Linnton Plywood Association v. United States, 236 F. Supp. 227 (D. Or. 1964)
October 30, 1964
The UNITED STATES of America, Defendant.
United States District Court D. Oregon.
Tooze, Powers, Kerr, Tooze & Morrell, Portland, Or., for plaintiff.
Sidney I. Lezak, U. S. Atty., Donal D. Sullivan, Asst. U. S. Atty., Portland, Or., Louis F. Oberdorfer, Asst. Atty. Gen., Lyle M. Turner, Jerome Fink, Gary P. Smith and Bruce Coppe, Attys., Dept. of Justice, Washington, D. C., for defendant.
SOLOMON, Chief Judge.
Plaintiff, Linnton Plywood Association, filed this action for a refund of $299,968.52 in federal income taxes and interest for the tax years ending March 31, 1958, and March 31, 1959, which it asserts was erroneously paid.
Ever since its organization in 1951, plaintiff has operated as a nonprofit workers' cooperative association under Oregon law, presently the Oregon Cooperative Corporation Act. [ORS chapter 62]. The ownership of common stock is a condition for membership, and each *228 of the 193 members in the cooperative owned one share of stock. Each member is entitled to one vote. Every member of the cooperative is entitled to work in the cooperative's plywood manufacturing plant in Portland, Oregon, and membership is conditioned on so working.
The cooperative not only produces but also markets plywood and plywood byproducts. In accordance with its by-laws the cooperative allocates and distributes the net proceeds among the members in the proportion that the time worked by each member bears to the total time worked by all members. Such allocation is at an equal and uniform rate regardless of the type of work performed, and all members have an equal opportunity to work an equal amount of both straight time and overtime.
The allocation of proceeds consists of bi-monthly cash advances and a distribution, at the end of the year either in cash or credits, of any balance of net proceeds not previously advanced. This controversy concerns the balance of net proceeds which were not distributed, but which were credited to the accounts of the members for the years ending March 31, 1958, and March 31, 1959. In its tax returns plaintiff included these retained patronage dividends as part of its gross income, but now contends that it erred in so doing. Plaintiff admits that it is not an organization exempt from corporation income tax under 1954 I.R.C. § 521, but it asserts that it is entitled to a refund of $299,968.52 because the retained patronage dividends of a nonexempt cooperative are excludable from gross income.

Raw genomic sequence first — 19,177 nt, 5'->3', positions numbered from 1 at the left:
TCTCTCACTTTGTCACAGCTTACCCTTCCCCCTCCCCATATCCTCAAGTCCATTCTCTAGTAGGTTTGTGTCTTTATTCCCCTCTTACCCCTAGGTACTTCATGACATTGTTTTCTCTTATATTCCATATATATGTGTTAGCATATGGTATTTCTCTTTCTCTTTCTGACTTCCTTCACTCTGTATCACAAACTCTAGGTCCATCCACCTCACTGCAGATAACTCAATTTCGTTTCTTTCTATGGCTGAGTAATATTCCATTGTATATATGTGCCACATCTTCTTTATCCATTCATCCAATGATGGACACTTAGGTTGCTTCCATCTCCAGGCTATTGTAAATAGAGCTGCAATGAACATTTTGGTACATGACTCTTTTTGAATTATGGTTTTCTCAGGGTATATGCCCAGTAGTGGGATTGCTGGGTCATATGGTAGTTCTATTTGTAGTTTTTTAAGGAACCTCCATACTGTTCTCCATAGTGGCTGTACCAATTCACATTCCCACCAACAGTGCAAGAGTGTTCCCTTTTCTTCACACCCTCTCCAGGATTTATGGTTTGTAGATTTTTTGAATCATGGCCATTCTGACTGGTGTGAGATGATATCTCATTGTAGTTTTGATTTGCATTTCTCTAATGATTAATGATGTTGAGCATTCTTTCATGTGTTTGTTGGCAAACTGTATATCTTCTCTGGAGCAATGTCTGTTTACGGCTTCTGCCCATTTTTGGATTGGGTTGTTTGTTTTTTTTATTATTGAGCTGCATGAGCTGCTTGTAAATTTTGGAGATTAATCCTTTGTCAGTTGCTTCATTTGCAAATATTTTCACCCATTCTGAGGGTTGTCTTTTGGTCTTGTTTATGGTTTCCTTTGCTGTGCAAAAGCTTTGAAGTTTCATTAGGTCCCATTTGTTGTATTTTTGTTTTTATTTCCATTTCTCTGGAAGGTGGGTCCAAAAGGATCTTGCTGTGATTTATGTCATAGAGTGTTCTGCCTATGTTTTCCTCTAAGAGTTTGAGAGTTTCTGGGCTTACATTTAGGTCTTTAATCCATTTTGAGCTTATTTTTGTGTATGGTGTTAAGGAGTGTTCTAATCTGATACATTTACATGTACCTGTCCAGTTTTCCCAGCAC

The Government admits that retained patronage dividends are excludable from gross income of non-exempt cooperatives provided they are either purchasing or marketing cooperatives. It insists that the exclusion is not applicable to workers' cooperatives.
Workers' cooperatives are among the oldest forms of cooperatives and exist in many countries of the world. Many people regard a worker's cooperative as the basic type of cooperative. The Government concedes that if the members had individually created the plywood products and then brought them to the cooperative for marketing, the cooperative would be entitled to the exclusion, but claims that since the members collectively manufacture the products as well as market them, the cooperative is not entitled to the exclusion. I think that this is an illogical and absurd distinction. In my view, workers' cooperatives are entitled to exclude retained patronage dividends from gross income to the same extent as purchasing or marketing cooperatives.
To avail itself of the exclusion, a cooperative must satisfy three requirements. (1) The allocation must be made pursuant to a legal obligation existing when the patron transacted business with the cooperative. (2) The allocation must be made out of profits or income realized from transactions with its patrons. (3) The allocations must have been equitably made. United States v. Mississippi Chemical Co., 326 F.2d 569, 573-574 (5th Cir. 1964); Pomeroy Cooperative Grain Co. v. Commissioner, 288 F.2d 326, 328 (8th Cir. 1961). Plaintiff has met all these requirements.
I therefore find that plaintiff is entitled to a refund of $299,968.52.
The Government's motion for leave to file a counterclaim for additional taxes is denied for the reason that this claim was predicated on the theory that plaintiff, being a workers' cooperative, was not entitled to exclude from its gross income the retained patronage dividends.
In accordance with Rule 52(a), Fed.R. Civ.P., this opinion shall constitute findings of fact and conclusions of law. Either party may submit additional findings and conclusions.
Plaintiff shall present an appropriate judgment.